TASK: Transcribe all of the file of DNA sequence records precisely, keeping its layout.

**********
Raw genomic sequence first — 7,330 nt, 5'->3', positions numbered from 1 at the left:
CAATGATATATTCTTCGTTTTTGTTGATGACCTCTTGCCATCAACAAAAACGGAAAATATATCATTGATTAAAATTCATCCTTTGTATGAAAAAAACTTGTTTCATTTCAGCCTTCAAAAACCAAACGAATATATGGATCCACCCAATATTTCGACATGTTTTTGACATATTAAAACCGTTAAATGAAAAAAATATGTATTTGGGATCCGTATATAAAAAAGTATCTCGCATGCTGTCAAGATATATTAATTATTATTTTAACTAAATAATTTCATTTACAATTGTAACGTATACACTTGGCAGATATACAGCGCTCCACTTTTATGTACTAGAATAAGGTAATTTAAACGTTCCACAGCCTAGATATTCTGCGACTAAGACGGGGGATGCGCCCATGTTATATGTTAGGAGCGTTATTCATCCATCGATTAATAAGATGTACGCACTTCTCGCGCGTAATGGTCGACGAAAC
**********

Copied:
Raw genomic sequence first — 7,330 nt, 5'->3', positions numbered from 1 at the left:
CAATGATATATTCTTCGTTTTTGTTGATGACCTCTTGCCATCAACAAAAACGGAAAATATATCATTGATTAAAATTCATCCTTTGTATGAAAAAAACTTGTTTCATTTCAGCCTTCAAAAACCAAACGAATATATGGATCCACCCAATATTTCGACATGTTTTTGACATATTAAAACCGTTAAATGAAAAAAATATGTATTTGGGATCCGTATATAAAAAAGTATCTCGCATGCTGTCAAGATATATTAATTATTATTTTAACTAAATAATTTCATTTACAATTGTAACGTATACACTTGGCAGATATACAGCGCTCCACTTTTATGTACTAGAATAAGGTAATTTAAACGTTCCACAGCCTAGATATTCTGCGACTAAGACGGGGGATGCGCCCATGTTATATGTTAGGAGCGTTATTCATCCATCGATTAATAAGATGTACGCACTTCTCGCGCGTAATGGTCGACGAAAC